As Bootleg Fire Rages, Merkley, Wyden Introduce Package of Bills to Help Communities Harmed by Wildfire Smoke

As Bootleg Fire Rages, Merkley, Wyden Introduce Package of Bills to Help Communities Harmed by Wildfire Smoke

Washington, D.C. – Oregon’s U.S. Senators Jeff Merkley and Ron Wyden today introduced three bills to help the public, businesses, and agricultural operators combat the effects of wildfire smoke, and recover from the damage it causes: the Wildfire Smoke Emergency Declaration Act, the Smoke Planning and Research Act, and the Wildfire Smoke Relief Act.

The introductions are the latest in a years-long effort by Merkley and Wyden to help prevent, fight, and recover from increasingly severe wildfires—and come as the Bootleg fire continues to grow at a startling pace, after already burning more than 530 square miles of forest and grasslands.

“When last year’s Labor Day fires broke out, I drove over 600 miles across Oregon and never once broke out of the thick layer of smoke that had blanketed the state,” said Merkley. “And now, less than a year later, the Bootleg Fire is burning out of control—destroying homes, businesses, and farms, forcing thousands of Oregonians to evacuate, and sending plumes of smoke into the air that are so big they’re visible from outer space. I’m fully committed to doing everything I can to not only secure the resources we need to address the root causes of these fires and to control the blazes as quickly as possible, but also to help Oregonians cope with, and recover from, increasingly extreme hot weather conditions and the dangerous smoke these wildfires produce.”

"The infernos burning today are not your grandfather's wildfires. They are burning bigger and hotter and bringing devastation to communities in their path. Look at the Bootleg Fire. It's the largest wildfire currently burning nationwide, and it's so big it's creating its own weather patterns with its smoke traveling all the way across the country," Wyden said. "These bills would take critical action to protect vulnerable Oregonians in our communities from the severe risks of wildfires, including smoke-related health risks. I am all in to make sure Oregonians have the resources they need to survive and recover from these catastrophic fires that threaten the lives, quality of life, and livelihoods of Oregonians."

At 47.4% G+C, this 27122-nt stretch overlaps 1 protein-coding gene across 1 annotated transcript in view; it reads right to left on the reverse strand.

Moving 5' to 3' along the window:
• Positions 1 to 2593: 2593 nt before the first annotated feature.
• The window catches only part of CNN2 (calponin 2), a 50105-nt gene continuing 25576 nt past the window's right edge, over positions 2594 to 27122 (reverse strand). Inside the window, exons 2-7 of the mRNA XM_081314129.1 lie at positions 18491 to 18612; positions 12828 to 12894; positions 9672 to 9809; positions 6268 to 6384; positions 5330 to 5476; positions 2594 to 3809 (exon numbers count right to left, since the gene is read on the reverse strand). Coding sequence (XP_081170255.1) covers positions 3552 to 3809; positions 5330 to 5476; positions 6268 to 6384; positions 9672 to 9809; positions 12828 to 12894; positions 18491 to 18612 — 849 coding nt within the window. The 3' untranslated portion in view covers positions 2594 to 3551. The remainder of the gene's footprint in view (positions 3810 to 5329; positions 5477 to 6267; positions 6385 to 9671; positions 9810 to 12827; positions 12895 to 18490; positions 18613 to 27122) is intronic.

The increasing frequency and intensity of wildfires has become a serious public health issue across the United States. Wildfire smoke—not only from Oregon’s fires, but also drifting into the state from as far away as Canada or southern California—has become a hazard each summer. Smoke can stretch from one end of the state to the other, posing a major challenge for many communities, businesses and agriculture operations. Even without fires nearby, significant amounts of smoke can drift from afar. At various points in recent years, both Portland and Medford’s air quality was ranked among the most hazardous in the world.

Much like in the cases of tornados or floods, federal assistance is necessary to help communities protect their health and provide relief to businesses that lose revenue from smoke.

The bills address public health and economic impacts of wildfire smoke.

The Wildfire Smoke Emergency Declaration Act would allow the president to declare a “smoke emergency” when wildfire smoke creates hazardous air quality conditions.

  • This declaration would authorize federal agencies to provide emergency assistance to states and local communities to establish smoke shelters, assist with relocation efforts, and install emergency smoke monitors.
  • The bill would also authorize the Small Business Administration to provide financial relief to businesses affected by wildfire smoke to help cover lost revenue.

The Smoke Planning and Research Act would provide federal funding to help communities research, develop, and implement plans to help mitigate smoke by:

  • Establishing four Centers of Excellence at institutions of higher education to ensure that research is responsive to the challenges that people face on the ground.
  • Authorizing $20 million in research funding through the Environmental Protection Agency (EPA) to study the public health impacts of wildfire smoke and effective responses.
  • Creating a grant program at EPA to help local communities plan and respond to wildfire smoke.

The Wildfire Smoke Relief Act would provide federal emergency assistance to at-risk individuals—including the elderly, children and infants, low-income families, pregnant women, and those with chronic health conditions made worse by wildfire smoke—in areas with unhealthy air quality caused by wildfires by:

  • Authorizing the Federal Emergency Management Agency (FEMA) to provide these individuals with low-cost home improvements and smoke inhalation prevention equipment—like masks and air filters—when wildfire smoke causes unhealthy air quality levels for three consecutive days.
  • Allowing FEMA to provide transitional sheltering assistance for at-risk individuals in extreme circumstances.

In addition to Merkley and Wyden, the Wildfire Smoke Emergency Declaration Act and the Smoke Planning and Research Act are cosponsored by U.S. Senators Dianne Feinstein (D-CA) and Alex Padilla (D-CA).